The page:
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Sawanta and anr. Vs. Emperor - Court Judgment

LegalCrystal Citation
SubjectCriminal
CourtAllahabad
Decided On
Reported inAIR1932All71; 136Ind.Cas.376
AppellantSawanta and anr.
RespondentEmperor
Excerpt:
.....rents but had not given the receipts for them, and a case under the tenancy act was registered against moharman. zalim then filed a complaint in the court of the sub-divisional magistrate against the zamindars, sawanta, as well as the local police. on 23rd august 1930, a complaint was filed by indarjit against sawanta, narsinghbhan, as well as the three zamindars. there' is also no doubt that there was enmity between zalim and sawanta as well as moharman. the enmity between the deceased and certain persons was well known to the police, and even in the first information report a suspicion had been thrown out against sawanta and the thakurs......of months and nothing was done. on 23rd august 1930, a complaint was filed by indarjit against sawanta, narsinghbhan, as well as the three zamindars. mt. sundar, the wife of zalim, stated that sawanta and narsinghbhan came on the next day and had taken her husband away with them, but he did not return. the evidence of narayan and bhikam was that they saw sawanta and narsinghbhan, accused, carrying a bundle on their shoulders by means of lathis, and when they were questioned they threw it down and ran away. ramlal deposes that an alarm was raised by narayan and bhikam that the two accused had thrown down something, and when he, along with other villagers, went to the place, they discovered the dead body of zalim. the other three accused were discharged by the committing magistrate,.....
Judgment:

Sulaiman, J.

1. This is an appeal from a conviction under Section 201, I.P.C. According to the prosecution evidence there was enmity between the deceased Zalim, who was an occupancy tenant, and Moharman and others, zamindars, as well as Sawanta, a partner of Zalim in the tenancy. Zalim had complained to the Deputy Collector that the Kamindar had realized rents but had not given the receipts for them, and a case under the Tenancy Act was registered against Moharman. It is alleged that there was some settlement, and receipts were given to Sawanta by the zamindars, but Sawanta colluded with them and returned the receipts, and then the crops of Zalim were again attached. A report was made by Sawanta against Zalim, who was arrested and kept in the thana for the night, and was let off the next morning. Zalim then filed a complaint in the Court of the Sub-divisional Magistrate against the zamindars, Sawanta, as well as the local police. His allegation was that a bribe had been demanded from him by the Sub-Inspector. Nonbailable warrants against the zamindars and Sawanta were issued by the Magistrate. Though the Sub-Inspector was in the village on 20th April 1930, he did not arrest the accused before the 22nd. The accused were subsequently let off on bail,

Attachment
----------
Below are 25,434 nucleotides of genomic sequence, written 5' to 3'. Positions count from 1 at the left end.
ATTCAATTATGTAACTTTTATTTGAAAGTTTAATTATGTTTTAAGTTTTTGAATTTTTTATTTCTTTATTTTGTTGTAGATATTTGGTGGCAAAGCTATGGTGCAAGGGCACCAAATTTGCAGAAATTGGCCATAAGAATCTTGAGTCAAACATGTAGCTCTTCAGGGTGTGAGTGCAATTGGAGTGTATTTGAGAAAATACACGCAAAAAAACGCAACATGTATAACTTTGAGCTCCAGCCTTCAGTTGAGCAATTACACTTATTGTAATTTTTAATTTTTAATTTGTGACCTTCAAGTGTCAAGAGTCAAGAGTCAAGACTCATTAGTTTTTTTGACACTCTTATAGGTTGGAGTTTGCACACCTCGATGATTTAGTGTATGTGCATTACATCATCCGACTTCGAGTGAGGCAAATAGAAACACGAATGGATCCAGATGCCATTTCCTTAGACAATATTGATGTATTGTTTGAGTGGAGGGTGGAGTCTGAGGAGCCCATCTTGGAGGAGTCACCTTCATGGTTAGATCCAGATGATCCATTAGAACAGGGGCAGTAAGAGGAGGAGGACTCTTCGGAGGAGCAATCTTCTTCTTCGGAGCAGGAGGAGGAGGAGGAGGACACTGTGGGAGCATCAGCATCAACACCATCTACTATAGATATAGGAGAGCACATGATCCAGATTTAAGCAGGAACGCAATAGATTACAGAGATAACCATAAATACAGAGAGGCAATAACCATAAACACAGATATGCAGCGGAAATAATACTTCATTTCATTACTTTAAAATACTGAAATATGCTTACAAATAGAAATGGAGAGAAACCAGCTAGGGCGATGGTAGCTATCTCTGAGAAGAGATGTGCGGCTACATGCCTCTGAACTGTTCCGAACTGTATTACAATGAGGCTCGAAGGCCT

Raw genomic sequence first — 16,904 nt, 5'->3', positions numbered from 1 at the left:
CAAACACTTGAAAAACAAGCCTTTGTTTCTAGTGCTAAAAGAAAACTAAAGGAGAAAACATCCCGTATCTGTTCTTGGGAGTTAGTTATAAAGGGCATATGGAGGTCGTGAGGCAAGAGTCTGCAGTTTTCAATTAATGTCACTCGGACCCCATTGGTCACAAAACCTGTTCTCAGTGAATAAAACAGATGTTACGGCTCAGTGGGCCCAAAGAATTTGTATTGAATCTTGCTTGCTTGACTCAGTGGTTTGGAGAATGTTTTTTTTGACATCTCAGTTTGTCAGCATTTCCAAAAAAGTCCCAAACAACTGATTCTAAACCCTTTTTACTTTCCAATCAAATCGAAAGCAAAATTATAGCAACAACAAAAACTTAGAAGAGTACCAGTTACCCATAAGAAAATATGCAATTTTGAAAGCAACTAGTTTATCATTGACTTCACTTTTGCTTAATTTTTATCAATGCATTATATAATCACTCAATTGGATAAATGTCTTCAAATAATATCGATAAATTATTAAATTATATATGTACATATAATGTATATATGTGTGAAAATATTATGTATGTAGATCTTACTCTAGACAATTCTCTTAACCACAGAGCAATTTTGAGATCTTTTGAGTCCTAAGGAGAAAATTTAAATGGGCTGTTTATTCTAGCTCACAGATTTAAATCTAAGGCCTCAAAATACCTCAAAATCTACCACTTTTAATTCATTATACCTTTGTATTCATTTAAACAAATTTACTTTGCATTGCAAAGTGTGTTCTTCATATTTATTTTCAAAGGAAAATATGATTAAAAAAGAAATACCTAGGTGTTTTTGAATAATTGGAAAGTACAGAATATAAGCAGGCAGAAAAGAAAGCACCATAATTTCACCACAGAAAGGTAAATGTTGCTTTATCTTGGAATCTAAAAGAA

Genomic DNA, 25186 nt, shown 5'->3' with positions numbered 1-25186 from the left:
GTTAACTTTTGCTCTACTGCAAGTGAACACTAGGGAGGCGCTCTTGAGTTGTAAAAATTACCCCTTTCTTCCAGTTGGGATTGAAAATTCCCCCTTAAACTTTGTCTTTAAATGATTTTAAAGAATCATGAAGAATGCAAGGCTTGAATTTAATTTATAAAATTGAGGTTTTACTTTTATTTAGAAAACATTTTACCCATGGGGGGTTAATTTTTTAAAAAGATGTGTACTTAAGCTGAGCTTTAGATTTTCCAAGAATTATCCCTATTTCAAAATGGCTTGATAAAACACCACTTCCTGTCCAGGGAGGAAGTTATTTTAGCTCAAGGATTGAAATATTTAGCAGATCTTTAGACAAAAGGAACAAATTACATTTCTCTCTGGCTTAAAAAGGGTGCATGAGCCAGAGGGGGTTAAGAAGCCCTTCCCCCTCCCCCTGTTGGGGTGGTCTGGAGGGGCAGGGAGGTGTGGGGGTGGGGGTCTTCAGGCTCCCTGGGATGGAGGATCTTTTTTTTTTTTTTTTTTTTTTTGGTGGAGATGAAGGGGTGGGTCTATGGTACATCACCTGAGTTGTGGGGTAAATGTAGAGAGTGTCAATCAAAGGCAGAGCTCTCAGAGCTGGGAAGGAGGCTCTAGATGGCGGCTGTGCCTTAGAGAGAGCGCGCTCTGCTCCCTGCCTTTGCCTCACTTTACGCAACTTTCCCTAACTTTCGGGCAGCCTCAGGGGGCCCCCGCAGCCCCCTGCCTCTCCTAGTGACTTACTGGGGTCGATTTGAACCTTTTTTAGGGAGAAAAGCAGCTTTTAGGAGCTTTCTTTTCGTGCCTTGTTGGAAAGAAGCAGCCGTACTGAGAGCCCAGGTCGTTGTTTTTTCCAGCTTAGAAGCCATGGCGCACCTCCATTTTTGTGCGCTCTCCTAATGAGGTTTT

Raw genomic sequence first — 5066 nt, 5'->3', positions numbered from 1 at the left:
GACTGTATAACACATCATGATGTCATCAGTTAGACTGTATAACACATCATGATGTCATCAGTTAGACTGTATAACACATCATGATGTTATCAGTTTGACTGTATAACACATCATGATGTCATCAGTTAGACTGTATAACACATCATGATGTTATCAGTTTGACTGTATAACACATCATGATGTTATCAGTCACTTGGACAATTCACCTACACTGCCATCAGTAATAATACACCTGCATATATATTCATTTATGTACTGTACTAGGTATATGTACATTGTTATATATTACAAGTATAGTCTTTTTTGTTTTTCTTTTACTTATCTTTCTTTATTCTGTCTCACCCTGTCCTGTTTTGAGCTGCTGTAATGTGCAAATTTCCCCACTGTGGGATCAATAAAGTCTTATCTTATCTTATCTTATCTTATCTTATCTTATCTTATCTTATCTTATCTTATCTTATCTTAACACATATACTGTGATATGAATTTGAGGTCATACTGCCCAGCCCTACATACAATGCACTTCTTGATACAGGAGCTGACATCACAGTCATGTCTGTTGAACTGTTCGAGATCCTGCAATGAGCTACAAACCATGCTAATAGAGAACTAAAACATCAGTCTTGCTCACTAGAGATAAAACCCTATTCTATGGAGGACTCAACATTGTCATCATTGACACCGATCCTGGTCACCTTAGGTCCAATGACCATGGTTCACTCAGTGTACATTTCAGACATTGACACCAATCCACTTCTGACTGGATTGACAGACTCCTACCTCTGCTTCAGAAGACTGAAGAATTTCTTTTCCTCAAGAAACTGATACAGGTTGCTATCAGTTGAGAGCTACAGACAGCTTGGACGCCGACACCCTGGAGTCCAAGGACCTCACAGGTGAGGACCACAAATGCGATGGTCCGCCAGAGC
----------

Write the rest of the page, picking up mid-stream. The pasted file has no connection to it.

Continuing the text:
2. Indarjit, son of Zalim, deposed that Moharman and others wanted to compromise the case and had come to his father's house, but he refused to do, so; that next day when he returned, he was informed by his mother that Sawanta had taken his father to the zamindar's house, and when Indarjit went there he found the door closed. Zalim was not found during the day, although search was made for him. After sunset it is alleged that Narayan and Bhika were going along when they saw Sawanta and Narsinghbhan, the two appellants, carrying a heavy bundle with them. When questioned, Sawanta and Narsinghbhan threw down the bundle and ran away. An alarm was raised, and many people arrived on the scene, and when the bundle was opened, the dead body of Zalim was discovered in it. It had numerous marks of injuries on it.

3. According to Indarjit, he went to Tikam Singh, the mukhia, who is a relation of Moharman, and reported the matter to him, but no notice appears to have been taken by the mukhia. Deojit was sent next day to the thana to make a report which he did. The police made an investigation, and the matter dragged on for a number of months and nothing was done. On 23rd August 1930, a complaint was filed by Indarjit against Sawanta, Narsinghbhan, as well as the three zamindars. Mt. Sundar, the wife of Zalim, stated that Sawanta and Narsinghbhan came on the next day and had taken her husband away with them, but he did not return. The evidence of Narayan and Bhikam was that they saw Sawanta and Narsinghbhan, accused, carrying a bundle on their shoulders by means of lathis, and when they were questioned they threw it down and ran away. Ramlal deposes that an alarm was raised by Narayan and Bhikam that the two accused had thrown down something, and when he, along with other villagers, went to the place, they discovered the dead body of Zalim. The other three accused were discharged by the committing Magistrate, but Sawanta and Narsinghbhan were committed to the Sessions Court. The learned Judge added a charge under Section 201, I.P.C. The learned Judge came to the conclusion that there was not sufficient evidence to connect the two accused with the murder of Zalim, and has accordingly acquitted them of that charge. He has found them guilty under Section 201, and has-sentenced them to three years' rigorous imprisonment each.